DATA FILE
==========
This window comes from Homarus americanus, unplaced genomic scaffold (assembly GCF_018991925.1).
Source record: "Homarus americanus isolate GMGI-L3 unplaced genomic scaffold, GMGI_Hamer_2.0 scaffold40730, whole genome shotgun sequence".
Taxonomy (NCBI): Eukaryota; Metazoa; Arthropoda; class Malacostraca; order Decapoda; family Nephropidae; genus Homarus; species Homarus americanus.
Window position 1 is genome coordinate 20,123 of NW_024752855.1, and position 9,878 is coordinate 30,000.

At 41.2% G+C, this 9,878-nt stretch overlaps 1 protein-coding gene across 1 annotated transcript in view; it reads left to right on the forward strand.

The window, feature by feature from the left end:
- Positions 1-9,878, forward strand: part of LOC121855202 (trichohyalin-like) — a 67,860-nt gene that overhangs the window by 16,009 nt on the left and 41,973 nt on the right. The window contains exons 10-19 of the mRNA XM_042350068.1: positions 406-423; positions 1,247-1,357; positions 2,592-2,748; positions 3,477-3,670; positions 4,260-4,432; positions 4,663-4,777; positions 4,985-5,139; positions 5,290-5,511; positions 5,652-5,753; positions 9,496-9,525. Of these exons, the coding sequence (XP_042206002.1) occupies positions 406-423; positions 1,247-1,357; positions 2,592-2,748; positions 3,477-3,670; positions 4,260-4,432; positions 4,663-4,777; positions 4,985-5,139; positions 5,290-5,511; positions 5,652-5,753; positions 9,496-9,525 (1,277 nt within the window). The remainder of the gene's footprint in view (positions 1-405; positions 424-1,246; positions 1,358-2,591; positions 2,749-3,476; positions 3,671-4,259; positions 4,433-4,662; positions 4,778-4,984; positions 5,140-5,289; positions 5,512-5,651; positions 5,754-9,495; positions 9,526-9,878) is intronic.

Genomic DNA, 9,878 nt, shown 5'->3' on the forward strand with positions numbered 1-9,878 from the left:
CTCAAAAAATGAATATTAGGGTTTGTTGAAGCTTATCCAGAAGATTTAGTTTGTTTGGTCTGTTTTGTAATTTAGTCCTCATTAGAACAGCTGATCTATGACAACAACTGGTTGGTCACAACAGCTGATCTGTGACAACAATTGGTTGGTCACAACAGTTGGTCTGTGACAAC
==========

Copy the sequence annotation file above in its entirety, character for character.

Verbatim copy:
This window comes from Homarus americanus, unplaced genomic scaffold (assembly GCF_018991925.1).
Source record: "Homarus americanus isolate GMGI-L3 unplaced genomic scaffold, GMGI_Hamer_2.0 scaffold40730, whole genome shotgun sequence".
Taxonomy (NCBI): Eukaryota; Metazoa; Arthropoda; class Malacostraca; order Decapoda; family Nephropidae; genus Homarus; species Homarus americanus.
Window position 1 is genome coordinate 20,123 of NW_024752855.1, and position 9,878 is coordinate 30,000.

At 41.2% G+C, this 9,878-nt stretch overlaps 1 protein-coding gene across 1 annotated transcript in view; it reads left to right on the forward strand.

The window, feature by feature from the left end:
- Positions 1-9,878, forward strand: part of LOC121855202 (trichohyalin-like) — a 67,860-nt gene that overhangs the window by 16,009 nt on the left and 41,973 nt on the right. The window contains exons 10-19 of the mRNA XM_042350068.1: positions 406-423; positions 1,247-1,357; positions 2,592-2,748; positions 3,477-3,670; positions 4,260-4,432; positions 4,663-4,777; positions 4,985-5,139; positions 5,290-5,511; positions 5,652-5,753; positions 9,496-9,525. Of these exons, the coding sequence (XP_042206002.1) occupies positions 406-423; positions 1,247-1,357; positions 2,592-2,748; positions 3,477-3,670; positions 4,260-4,432; positions 4,663-4,777; positions 4,985-5,139; positions 5,290-5,511; positions 5,652-5,753; positions 9,496-9,525 (1,277 nt within the window). The remainder of the gene's footprint in view (positions 1-405; positions 424-1,246; positions 1,358-2,591; positions 2,749-3,476; positions 3,671-4,259; positions 4,433-4,662; positions 4,778-4,984; positions 5,140-5,289; positions 5,512-5,651; positions 5,754-9,495; positions 9,526-9,878) is intronic.

Genomic DNA, 9,878 nt, shown 5'->3' on the forward strand with positions numbered 1-9,878 from the left:
CTCAAAAAATGAATATTAGGGTTTGTTGAAGCTTATCCAGAAGATTTAGTTTGTTTGGTCTGTTTTGTAATTTAGTCCTCATTAGAACAGCTGATCTATGACAACAACTGGTTGGTCACAACAGCTGATCTGTGACAACAATTGGTTGGTCACAACAGTTGGTCTGTGACAAC